Birth of the Son of God: The Firstborn

This Christmas series was intended to run through the Baptism of Jesus, which is commemorated on Epiphany (Jan 6) in the Eastern Churches; in Western tradition, Jesus’ Baptism is celebrated on the octave of Epiphany (Jan 13).

One specific image related to the “birth of the Son of God” (the theme of these Christmas season notes) is the firstborn. In Greek, the word typically translated “firstborn” is prwto/toko$ (prœtótokos), which is more accurately rendered “first-produced“. The component word to/ko$ (tókos), like te/knon (téknon), both derive from the verb ti/ktw and refer fundamentally to something which is produced, as in the concrete sense of something coming out of the ground (from a seed) or out of the mother’s body. The word te/knon (plural te/kna) is normally translated “child”, but I have tried to preserve something of the etymology by rendering it as “offspring”. The term prwto/toko$ is used eight times in the New Testament (Luke 2:7; Rom 8:29; Col 1:15, 18; Heb 1:6; 11:28; 12:23; Rev 1:5, cf. also Lk 2:23). The corresponding Hebrew word is rokB=, referring to something which comes early (or first); the closely related plural word <yr!WKB! refers to the early/first ripened grain and fruit that is harvested (i.e. “firstfruits”). In Greek, a different word (a)parxh/) is used for “firstfruits”, unrelated to prwto/toko$ (“firstborn”); it specifically means the beginning of i.e. the harvest.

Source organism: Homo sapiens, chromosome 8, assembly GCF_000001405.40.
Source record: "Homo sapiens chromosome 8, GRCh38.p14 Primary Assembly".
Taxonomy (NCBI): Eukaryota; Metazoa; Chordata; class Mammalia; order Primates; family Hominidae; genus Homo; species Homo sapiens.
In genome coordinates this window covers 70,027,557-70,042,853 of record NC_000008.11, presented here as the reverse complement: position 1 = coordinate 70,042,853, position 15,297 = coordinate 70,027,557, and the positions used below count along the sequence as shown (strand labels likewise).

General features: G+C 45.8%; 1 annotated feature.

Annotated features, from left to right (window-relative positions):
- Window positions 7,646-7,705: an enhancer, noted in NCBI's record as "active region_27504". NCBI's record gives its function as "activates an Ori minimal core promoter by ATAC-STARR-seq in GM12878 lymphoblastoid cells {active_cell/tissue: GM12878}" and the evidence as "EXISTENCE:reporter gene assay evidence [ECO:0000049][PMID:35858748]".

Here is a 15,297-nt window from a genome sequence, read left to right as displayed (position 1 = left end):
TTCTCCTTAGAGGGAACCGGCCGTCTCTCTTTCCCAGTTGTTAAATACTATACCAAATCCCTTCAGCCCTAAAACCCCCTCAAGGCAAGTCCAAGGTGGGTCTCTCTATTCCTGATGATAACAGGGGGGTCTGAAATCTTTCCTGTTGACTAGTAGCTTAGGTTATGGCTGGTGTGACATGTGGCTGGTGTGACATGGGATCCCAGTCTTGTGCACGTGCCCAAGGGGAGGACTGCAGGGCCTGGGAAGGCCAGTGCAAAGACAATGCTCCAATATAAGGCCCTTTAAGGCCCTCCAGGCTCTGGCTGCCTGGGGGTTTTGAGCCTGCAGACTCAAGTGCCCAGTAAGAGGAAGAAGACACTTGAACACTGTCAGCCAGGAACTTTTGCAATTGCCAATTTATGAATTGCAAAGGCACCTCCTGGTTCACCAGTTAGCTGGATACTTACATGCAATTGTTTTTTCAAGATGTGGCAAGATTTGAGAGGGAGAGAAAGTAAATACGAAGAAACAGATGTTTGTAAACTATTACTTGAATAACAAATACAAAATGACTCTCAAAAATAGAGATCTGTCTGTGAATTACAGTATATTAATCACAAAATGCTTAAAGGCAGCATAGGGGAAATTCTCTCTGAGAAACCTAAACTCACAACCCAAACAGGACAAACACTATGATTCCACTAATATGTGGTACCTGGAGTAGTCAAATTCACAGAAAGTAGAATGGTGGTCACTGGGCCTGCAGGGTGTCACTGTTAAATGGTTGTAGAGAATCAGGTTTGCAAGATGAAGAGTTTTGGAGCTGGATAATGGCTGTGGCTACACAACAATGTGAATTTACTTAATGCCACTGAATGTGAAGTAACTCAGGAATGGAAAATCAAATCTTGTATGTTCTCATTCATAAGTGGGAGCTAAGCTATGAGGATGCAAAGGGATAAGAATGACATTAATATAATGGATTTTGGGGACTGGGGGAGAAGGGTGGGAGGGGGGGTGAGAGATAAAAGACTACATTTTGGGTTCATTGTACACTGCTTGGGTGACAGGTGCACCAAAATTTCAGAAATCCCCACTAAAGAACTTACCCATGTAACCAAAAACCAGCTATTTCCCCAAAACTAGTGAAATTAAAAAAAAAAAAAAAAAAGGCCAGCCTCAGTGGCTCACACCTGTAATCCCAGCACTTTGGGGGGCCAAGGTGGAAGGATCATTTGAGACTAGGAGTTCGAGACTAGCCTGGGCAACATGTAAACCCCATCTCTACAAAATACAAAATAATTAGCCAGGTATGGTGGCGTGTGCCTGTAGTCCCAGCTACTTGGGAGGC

Significance of the Firstborn

The (theological) importance of “firstborn” in the New Testament and early Christian thought has to be understood in terms of the ancient cultural background of the idea, especially within the context of Israelite religion. Three aspects should be noted:

1. The uniqueness of the Firstborn

Until other children are born to a husband and wife, the firstborn is unique—an only child. This is a simple fact; and yet, the uniqueness of the firstborn/only child (especially of a son) becomes an important image in Judaism and early Christianity, in two respects—the uniqueness of Israel as God’s (chosen) people, and Jesus’ unique position as God’s “Son”. Both of these points are discussed below, but it is worth pointing out that an only child may be expressed in Greek by the term monogenh/$ (monogen¢¡s). Sometimes translated (rather inaccurately) as “only-begotten”, monogenh/$ literally means something like “(the) only (one who has) come to be”, and is often used in the general sense of “only (one), one of a kind, unique,” etc. It occurs in the New Testament with the basic meaning of “only (child)”—cf. Luke 7:12; 8:42; 9:38; Heb 11:17; however, in the Gospel of John it is used in reference to Jesus as the only/unique Son of God (Jn 1:14, 18; 3:16, 18; also 1 Jn 4:9). In this regard, it is significant that neither the Gospel nor the Letters of John refer to believers as “sons [ui(oi] of God”, always using “offspring/children [te/kna] of God” instead—only Jesus is truly the Son [ui(o$] of God.